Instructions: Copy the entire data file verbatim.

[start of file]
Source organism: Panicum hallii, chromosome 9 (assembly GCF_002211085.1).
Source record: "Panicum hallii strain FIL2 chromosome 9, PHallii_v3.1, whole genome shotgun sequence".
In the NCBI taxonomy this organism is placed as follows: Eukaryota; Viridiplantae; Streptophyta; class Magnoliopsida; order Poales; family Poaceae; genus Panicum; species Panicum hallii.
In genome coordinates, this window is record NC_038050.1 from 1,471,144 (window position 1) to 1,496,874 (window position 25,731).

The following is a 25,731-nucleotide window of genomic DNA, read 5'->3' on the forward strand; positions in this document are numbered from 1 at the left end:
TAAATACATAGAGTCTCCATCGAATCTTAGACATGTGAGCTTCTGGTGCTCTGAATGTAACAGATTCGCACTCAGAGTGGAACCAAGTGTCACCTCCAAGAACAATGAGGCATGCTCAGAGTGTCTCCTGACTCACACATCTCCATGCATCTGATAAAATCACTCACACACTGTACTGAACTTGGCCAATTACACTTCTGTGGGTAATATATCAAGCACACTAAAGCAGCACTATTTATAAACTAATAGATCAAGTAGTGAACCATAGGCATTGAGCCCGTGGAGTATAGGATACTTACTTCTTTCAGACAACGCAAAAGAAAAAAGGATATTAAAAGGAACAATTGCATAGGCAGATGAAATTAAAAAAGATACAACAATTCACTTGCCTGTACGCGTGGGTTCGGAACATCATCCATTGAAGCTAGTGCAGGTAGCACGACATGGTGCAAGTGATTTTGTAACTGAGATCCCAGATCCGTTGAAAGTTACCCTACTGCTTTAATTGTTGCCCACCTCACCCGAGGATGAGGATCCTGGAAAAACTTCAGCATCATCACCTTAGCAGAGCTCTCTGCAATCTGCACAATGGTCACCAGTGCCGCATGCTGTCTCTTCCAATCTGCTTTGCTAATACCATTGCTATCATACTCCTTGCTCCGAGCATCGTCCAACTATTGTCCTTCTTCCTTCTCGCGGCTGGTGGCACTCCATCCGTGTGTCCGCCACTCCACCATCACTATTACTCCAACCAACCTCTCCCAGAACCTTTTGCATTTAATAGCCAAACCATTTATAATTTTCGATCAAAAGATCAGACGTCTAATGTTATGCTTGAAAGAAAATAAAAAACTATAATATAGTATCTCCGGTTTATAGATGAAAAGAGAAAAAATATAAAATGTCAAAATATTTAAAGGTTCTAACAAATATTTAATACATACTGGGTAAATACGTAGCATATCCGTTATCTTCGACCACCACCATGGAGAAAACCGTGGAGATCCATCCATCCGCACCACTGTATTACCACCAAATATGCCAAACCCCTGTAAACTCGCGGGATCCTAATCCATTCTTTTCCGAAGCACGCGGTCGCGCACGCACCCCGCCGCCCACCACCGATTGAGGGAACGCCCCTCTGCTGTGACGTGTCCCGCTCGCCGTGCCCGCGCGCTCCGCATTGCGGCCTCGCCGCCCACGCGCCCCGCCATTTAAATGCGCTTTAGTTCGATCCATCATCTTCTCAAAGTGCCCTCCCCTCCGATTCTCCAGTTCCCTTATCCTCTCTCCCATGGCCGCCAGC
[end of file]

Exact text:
Source organism: Panicum hallii, chromosome 9 (assembly GCF_002211085.1).
Source record: "Panicum hallii strain FIL2 chromosome 9, PHallii_v3.1, whole genome shotgun sequence".
In the NCBI taxonomy this organism is placed as follows: Eukaryota; Viridiplantae; Streptophyta; class Magnoliopsida; order Poales; family Poaceae; genus Panicum; species Panicum hallii.
In genome coordinates, this window is record NC_038050.1 from 1,471,144 (window position 1) to 1,496,874 (window position 25,731).

The following is a 25,731-nucleotide window of genomic DNA, read 5'->3' on the forward strand; positions in this document are numbered from 1 at the left end:
TAAATACATAGAGTCTCCATCGAATCTTAGACATGTGAGCTTCTGGTGCTCTGAATGTAACAGATTCGCACTCAGAGTGGAACCAAGTGTCACCTCCAAGAACAATGAGGCATGCTCAGAGTGTCTCCTGACTCACACATCTCCATGCATCTGATAAAATCACTCACACACTGTACTGAACTTGGCCAATTACACTTCTGTGGGTAATATATCAAGCACACTAAAGCAGCACTATTTATAAACTAATAGATCAAGTAGTGAACCATAGGCATTGAGCCCGTGGAGTATAGGATACTTACTTCTTTCAGACAACGCAAAAGAAAAAAGGATATTAAAAGGAACAATTGCATAGGCAGATGAAATTAAAAAAGATACAACAATTCACTTGCCTGTACGCGTGGGTTCGGAACATCATCCATTGAAGCTAGTGCAGGTAGCACGACATGGTGCAAGTGATTTTGTAACTGAGATCCCAGATCCGTTGAAAGTTACCCTACTGCTTTAATTGTTGCCCACCTCACCCGAGGATGAGGATCCTGGAAAAACTTCAGCATCATCACCTTAGCAGAGCTCTCTGCAATCTGCACAATGGTCACCAGTGCCGCATGCTGTCTCTTCCAATCTGCTTTGCTAATACCATTGCTATCATACTCCTTGCTCCGAGCATCGTCCAACTATTGTCCTTCTTCCTTCTCGCGGCTGGTGGCACTCCATCCGTGTGTCCGCCACTCCACCATCACTATTACTCCAACCAACCTCTCCCAGAACCTTTTGCATTTAATAGCCAAACCATTTATAATTTTCGATCAAAAGATCAGACGTCTAATGTTATGCTTGAAAGAAAATAAAAAACTATAATATAGTATCTCCGGTTTATAGATGAAAAGAGAAAAAATATAAAATGTCAAAATATTTAAAGGTTCTAACAAATATTTAATACATACTGGGTAAATACGTAGCATATCCGTTATCTTCGACCACCACCATGGAGAAAACCGTGGAGATCCATCCATCCGCACCACTGTATTACCACCAAATATGCCAAACCCCTGTAAACTCGCGGGATCCTAATCCATTCTTTTCCGAAGCACGCGGTCGCGCACGCACCCCGCCGCCCACCACCGATTGAGGGAACGCCCCTCTGCTGTGACGTGTCCCGCTCGCCGTGCCCGCGCGCTCCGCATTGCGGCCTCGCCGCCCACGCGCCCCGCCATTTAAATGCGCTTTAGTTCGATCCATCATCTTCTCAAAGTGCCCTCCCCTCCGATTCTCCAGTTCCCTTATCCTCTCTCCCATGGCCGCCAGC